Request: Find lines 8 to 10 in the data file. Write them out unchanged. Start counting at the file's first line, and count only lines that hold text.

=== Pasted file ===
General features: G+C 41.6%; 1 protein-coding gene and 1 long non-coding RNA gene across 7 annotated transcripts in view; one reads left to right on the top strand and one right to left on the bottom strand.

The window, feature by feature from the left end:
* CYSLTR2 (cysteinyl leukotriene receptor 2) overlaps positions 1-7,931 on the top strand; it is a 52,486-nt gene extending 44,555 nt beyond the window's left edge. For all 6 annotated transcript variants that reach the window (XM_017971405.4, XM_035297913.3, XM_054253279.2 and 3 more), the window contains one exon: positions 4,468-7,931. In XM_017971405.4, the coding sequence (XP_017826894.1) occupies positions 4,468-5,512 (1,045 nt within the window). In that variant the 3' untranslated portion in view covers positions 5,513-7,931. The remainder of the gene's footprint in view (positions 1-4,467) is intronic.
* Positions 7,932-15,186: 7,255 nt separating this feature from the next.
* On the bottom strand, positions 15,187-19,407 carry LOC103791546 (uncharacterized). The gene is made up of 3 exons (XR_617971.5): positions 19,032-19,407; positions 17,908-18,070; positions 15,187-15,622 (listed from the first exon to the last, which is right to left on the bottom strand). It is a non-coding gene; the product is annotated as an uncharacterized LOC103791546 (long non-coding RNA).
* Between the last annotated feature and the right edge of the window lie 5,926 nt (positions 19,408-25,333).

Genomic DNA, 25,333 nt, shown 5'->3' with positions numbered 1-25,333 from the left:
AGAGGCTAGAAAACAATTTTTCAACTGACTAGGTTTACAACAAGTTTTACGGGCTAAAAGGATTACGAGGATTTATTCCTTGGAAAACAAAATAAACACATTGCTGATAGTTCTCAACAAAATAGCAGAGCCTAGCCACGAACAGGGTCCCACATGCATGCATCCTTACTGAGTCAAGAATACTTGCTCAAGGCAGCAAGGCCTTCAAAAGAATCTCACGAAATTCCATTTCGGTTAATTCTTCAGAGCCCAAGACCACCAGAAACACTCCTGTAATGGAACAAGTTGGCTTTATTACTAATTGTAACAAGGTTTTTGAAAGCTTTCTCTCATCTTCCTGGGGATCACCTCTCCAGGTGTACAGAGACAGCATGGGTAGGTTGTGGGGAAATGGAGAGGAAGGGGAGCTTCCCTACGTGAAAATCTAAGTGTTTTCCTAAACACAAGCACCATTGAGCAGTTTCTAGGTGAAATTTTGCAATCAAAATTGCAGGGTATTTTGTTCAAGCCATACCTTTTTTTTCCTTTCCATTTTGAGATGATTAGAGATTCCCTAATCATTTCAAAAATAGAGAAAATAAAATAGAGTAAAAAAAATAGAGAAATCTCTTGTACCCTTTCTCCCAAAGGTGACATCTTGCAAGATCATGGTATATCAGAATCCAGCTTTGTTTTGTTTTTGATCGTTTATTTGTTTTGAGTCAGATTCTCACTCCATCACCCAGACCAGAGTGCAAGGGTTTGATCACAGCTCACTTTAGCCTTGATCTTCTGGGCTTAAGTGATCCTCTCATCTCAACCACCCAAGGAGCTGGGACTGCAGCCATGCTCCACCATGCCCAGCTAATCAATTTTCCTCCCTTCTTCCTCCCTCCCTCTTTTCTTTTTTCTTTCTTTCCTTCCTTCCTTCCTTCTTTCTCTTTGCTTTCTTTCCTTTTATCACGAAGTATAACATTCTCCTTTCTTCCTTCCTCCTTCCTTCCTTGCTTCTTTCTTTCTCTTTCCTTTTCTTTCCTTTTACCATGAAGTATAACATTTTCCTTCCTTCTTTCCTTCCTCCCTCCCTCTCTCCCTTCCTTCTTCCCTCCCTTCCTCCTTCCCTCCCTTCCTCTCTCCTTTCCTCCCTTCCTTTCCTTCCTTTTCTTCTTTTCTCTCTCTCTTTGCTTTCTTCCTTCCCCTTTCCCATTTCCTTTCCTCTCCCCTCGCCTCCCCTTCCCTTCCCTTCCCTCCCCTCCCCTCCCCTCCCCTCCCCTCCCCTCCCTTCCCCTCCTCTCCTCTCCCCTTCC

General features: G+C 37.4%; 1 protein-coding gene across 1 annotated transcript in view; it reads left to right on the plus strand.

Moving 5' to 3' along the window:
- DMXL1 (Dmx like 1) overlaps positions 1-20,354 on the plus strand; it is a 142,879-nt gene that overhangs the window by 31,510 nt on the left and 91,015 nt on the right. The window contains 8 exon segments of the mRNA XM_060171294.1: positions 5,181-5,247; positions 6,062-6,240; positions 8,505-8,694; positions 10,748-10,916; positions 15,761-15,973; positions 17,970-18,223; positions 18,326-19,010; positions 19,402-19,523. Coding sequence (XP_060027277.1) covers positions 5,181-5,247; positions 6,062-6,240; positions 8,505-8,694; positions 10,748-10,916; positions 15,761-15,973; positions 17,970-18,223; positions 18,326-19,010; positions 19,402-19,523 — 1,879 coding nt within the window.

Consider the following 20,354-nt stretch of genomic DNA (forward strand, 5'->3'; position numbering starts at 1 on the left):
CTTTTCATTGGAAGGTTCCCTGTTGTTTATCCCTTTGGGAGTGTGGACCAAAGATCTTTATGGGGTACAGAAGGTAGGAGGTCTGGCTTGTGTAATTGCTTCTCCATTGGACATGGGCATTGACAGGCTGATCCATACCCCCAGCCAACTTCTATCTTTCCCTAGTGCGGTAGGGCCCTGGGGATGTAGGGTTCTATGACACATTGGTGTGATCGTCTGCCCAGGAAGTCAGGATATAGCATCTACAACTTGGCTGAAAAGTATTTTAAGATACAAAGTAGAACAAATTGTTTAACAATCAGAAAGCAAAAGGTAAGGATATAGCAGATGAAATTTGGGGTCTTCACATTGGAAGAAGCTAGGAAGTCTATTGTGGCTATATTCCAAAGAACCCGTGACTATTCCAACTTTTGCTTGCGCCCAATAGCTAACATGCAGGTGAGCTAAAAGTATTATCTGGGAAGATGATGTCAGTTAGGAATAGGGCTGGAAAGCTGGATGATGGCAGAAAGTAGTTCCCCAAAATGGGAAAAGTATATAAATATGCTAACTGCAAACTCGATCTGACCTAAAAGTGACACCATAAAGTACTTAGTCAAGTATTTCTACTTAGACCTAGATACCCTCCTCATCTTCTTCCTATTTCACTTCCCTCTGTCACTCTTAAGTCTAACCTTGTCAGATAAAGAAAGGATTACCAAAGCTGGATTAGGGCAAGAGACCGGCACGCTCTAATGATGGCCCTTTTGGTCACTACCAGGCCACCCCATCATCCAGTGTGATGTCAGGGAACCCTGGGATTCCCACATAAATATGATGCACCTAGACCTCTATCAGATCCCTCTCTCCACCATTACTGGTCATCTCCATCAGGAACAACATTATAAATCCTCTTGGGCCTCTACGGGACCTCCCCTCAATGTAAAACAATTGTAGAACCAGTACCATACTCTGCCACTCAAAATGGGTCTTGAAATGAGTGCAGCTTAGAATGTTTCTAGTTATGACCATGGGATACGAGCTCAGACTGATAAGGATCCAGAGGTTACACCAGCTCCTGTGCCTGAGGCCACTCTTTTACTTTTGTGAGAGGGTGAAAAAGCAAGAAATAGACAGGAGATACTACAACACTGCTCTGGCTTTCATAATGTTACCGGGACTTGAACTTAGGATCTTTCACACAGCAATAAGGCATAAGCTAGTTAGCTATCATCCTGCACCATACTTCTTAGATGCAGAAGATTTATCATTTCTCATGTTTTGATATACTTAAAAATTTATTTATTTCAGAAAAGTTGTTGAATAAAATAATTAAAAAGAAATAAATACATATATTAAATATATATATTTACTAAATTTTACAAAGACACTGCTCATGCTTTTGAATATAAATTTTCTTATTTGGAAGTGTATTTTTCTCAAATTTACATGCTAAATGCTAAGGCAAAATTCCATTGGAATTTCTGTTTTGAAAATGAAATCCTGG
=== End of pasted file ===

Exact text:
AGAGGCTAGAAAACAATTTTTCAACTGACTAGGTTTACAACAAGTTTTACGGGCTAAAAGGATTACGAGGATTTATTCCTTGGAAAACAAAATAAACACATTGCTGATAGTTCTCAACAAAATAGCAGAGCCTAGCCACGAACAGGGTCCCACATGCATGCATCCTTACTGAGTCAAGAATACTTGCTCAAGGCAGCAAGGCCTTCAAAAGAATCTCACGAAATTCCATTTCGGTTAATTCTTCAGAGCCCAAGACCACCAGAAACACTCCTGTAATGGAACAAGTTGGCTTTATTACTAATTGTAACAAGGTTTTTGAAAGCTTTCTCTCATCTTCCTGGGGATCACCTCTCCAGGTGTACAGAGACAGCATGGGTAGGTTGTGGGGAAATGGAGAGGAAGGGGAGCTTCCCTACGTGAAAATCTAAGTGTTTTCCTAAACACAAGCACCATTGAGCAGTTTCTAGGTGAAATTTTGCAATCAAAATTGCAGGGTATTTTGTTCAAGCCATACCTTTTTTTTCCTTTCCATTTTGAGATGATTAGAGATTCCCTAATCATTTCAAAAATAGAGAAAATAAAATAGAGTAAAAAAAATAGAGAAATCTCTTGTACCCTTTCTCCCAAAGGTGACATCTTGCAAGATCATGGTATATCAGAATCCAGCTTTGTTTTGTTTTTGATCGTTTATTTGTTTTGAGTCAGATTCTCACTCCATCACCCAGACCAGAGTGCAAGGGTTTGATCACAGCTCACTTTAGCCTTGATCTTCTGGGCTTAAGTGATCCTCTCATCTCAACCACCCAAGGAGCTGGGACTGCAGCCATGCTCCACCATGCCCAGCTAATCAATTTTCCTCCCTTCTTCCTCCCTCCCTCTTTTCTTTTTTCTTTCTTTCCTTCCTTCCTTCCTTCTTTCTCTTTGCTTTCTTTCCTTTTATCACGAAGTATAACATTCTCCTTTCTTCCTTCCTCCTTCCTTCCTTGCTTCTTTCTTTCTCTTTCCTTTTCTTTCCTTTTACCATGAAGTATAACATTTTCCTTCCTTCTTTCCTTCCTCCCTCCCTCTCTCCCTTCCTTCTTCCCTCCCTTCCTCCTTCCCTCCCTTCCTCTCTCCTTTCCTCCCTTCCTTTCCTTCCTTTTCTTCTTTTCTCTCTCTCTTTGCTTTCTTCCTTCCCCTTTCCCATTTCCTTTCCTCTCCCCTCGCCTCCCCTTCCCTTCCCTTCCCTCCCCTCCCCTCCCCTCCCCTCCCCTCCCCTCCCTTCCCCTCCTCTCCTCTCCCCTTCC

General features: G+C 37.4%; 1 protein-coding gene across 1 annotated transcript in view; it reads left to right on the plus strand.

Moving 5' to 3' along the window: